He’s had a fascinating challenge at Parker, our multi-billion dollar client:how do you develop a digital presence for 100+ divisions and business units that are specific to the needs of the individual business, yet still tied together to present one global Parker brand identity?
It’s all tied to customer experience, he explained, not Parker’s needs. It’s easy for companies to get caught up in their own priorities and agendas, but that tends to skew the online user experience for customers who just need what they need at that instant - accurate specs, comparative performance information, installation/maintenance information, related products to purchase, andsimple purchase instructions. That’s a tall order, particularly when you need to present the information in ways that are easy to find, mobile and in multiple languages.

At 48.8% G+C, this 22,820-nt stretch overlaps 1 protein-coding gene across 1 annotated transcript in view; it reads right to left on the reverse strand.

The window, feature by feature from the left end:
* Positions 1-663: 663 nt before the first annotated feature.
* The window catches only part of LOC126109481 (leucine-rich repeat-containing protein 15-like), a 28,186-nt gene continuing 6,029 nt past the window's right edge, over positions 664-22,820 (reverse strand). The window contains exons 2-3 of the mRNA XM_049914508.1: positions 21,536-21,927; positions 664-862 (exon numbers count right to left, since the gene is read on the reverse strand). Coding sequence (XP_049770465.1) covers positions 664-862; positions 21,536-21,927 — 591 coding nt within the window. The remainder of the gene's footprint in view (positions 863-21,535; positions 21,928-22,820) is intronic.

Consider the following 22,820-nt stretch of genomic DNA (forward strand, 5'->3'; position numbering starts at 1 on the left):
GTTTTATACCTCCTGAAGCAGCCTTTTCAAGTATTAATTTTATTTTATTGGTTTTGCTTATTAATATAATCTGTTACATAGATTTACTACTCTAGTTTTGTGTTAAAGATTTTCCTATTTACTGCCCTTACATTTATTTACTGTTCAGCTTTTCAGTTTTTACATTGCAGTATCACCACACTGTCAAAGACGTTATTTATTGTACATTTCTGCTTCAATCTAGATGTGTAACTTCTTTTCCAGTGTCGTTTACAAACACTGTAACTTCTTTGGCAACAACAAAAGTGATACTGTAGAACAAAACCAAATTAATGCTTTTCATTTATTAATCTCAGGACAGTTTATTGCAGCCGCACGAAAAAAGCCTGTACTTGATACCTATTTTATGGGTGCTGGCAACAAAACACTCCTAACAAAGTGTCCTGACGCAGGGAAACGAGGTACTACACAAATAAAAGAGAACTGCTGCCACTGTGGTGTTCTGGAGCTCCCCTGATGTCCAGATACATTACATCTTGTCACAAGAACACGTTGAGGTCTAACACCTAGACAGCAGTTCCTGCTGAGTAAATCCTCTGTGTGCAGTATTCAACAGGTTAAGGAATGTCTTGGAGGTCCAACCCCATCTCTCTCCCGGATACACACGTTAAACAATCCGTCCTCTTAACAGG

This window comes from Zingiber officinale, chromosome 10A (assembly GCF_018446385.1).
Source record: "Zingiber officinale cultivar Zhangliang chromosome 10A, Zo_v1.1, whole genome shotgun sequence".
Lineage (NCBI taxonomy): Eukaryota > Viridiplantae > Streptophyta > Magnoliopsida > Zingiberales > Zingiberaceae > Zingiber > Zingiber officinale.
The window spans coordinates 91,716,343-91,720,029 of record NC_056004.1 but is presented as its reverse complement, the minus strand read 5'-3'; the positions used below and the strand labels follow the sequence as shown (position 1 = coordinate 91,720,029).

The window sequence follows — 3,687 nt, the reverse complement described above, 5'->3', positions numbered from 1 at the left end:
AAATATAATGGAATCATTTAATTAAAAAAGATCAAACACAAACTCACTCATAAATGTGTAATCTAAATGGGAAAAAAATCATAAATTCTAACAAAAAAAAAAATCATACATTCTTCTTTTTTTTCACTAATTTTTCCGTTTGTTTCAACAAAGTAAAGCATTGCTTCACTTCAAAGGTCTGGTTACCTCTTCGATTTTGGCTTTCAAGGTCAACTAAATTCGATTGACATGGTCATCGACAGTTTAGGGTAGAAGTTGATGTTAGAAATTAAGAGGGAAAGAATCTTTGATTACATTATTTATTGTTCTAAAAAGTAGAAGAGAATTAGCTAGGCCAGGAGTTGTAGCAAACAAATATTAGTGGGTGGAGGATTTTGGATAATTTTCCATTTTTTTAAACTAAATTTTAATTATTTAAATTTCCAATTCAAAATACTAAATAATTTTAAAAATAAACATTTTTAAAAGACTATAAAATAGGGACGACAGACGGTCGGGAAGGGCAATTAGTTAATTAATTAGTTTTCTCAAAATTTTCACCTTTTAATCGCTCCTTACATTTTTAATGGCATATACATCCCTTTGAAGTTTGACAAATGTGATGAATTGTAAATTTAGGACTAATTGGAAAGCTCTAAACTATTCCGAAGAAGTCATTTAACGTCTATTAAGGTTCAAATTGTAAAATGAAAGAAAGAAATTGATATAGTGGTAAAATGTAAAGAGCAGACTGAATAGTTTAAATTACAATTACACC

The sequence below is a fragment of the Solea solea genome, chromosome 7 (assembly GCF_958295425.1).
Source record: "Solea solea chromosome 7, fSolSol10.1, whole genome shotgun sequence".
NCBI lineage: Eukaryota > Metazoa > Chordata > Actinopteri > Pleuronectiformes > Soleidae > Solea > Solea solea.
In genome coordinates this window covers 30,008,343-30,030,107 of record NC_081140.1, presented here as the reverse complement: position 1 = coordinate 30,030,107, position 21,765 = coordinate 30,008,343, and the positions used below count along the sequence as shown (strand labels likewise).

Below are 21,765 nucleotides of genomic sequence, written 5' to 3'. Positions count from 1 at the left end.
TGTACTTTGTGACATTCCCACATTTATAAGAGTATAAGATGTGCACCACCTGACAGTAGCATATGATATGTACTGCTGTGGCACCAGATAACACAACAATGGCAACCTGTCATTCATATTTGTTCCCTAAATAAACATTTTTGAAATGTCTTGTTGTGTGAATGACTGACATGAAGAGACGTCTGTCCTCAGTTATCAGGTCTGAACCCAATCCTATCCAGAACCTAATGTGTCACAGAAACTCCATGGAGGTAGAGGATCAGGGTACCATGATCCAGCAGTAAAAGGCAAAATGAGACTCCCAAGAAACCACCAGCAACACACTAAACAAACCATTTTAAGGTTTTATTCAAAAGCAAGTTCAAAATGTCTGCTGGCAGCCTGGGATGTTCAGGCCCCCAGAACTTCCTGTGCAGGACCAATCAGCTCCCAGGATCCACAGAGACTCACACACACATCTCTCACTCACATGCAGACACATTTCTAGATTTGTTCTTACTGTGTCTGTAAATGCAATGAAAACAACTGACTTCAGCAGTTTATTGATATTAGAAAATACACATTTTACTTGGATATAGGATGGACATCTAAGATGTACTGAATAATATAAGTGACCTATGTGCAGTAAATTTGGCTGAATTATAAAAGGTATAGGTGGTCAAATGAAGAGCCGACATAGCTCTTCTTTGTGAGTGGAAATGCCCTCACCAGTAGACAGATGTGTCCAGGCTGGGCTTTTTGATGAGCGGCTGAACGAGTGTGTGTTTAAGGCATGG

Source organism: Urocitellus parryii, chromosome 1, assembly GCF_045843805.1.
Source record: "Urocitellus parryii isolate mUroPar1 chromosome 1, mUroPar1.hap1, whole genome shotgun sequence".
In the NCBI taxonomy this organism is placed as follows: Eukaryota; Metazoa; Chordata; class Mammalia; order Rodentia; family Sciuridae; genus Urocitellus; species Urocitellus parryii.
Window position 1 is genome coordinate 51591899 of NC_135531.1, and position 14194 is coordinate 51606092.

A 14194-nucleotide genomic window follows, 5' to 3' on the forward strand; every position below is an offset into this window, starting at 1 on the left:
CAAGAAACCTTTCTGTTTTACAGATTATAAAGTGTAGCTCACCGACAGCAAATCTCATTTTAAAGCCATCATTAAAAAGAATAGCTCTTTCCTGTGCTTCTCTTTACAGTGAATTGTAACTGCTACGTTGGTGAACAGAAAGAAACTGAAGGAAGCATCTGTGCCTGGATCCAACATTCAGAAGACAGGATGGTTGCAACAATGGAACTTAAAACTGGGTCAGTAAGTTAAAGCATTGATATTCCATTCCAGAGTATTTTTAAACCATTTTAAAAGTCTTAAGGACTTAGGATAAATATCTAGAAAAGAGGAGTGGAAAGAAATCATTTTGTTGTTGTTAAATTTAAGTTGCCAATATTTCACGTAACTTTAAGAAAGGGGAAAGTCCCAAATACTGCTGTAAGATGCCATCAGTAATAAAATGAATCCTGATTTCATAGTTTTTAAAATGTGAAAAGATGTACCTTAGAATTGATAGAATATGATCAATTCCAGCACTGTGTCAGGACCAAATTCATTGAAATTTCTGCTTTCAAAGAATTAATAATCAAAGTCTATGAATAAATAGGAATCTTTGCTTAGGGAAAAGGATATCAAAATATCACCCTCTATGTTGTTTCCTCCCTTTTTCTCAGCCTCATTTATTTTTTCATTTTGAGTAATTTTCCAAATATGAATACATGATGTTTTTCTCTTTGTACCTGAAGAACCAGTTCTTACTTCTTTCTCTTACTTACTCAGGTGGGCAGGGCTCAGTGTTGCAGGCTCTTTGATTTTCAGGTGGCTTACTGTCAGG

Alan talked about how Parker’s digital transformation during the past few years required a change to how they thought about online customer interactions:
How do Marketing, Engineering and Manufacturing work together to present information to customers that’s relevant to their jobs – whether they’redesign engineers, purchasing or maintenance/operations people in the plant?
How do you get beyond “data sheet marketing,” so you’re presenting product knowledge that goes beyond what a data sheet conveys?
How do you inject the Parker “story” behind the many thousands of pumps, hoses, connectors, sensors and systems in a way that adds to the Parker brand experience?These online experiences are replacing what used to happen in person, so the digital platform has to do more than just present the specs but has to carry forward the brand in a way that’s personalized and relevant.
Alan tells his story much better than our summary here. To hear it first-hand,click here.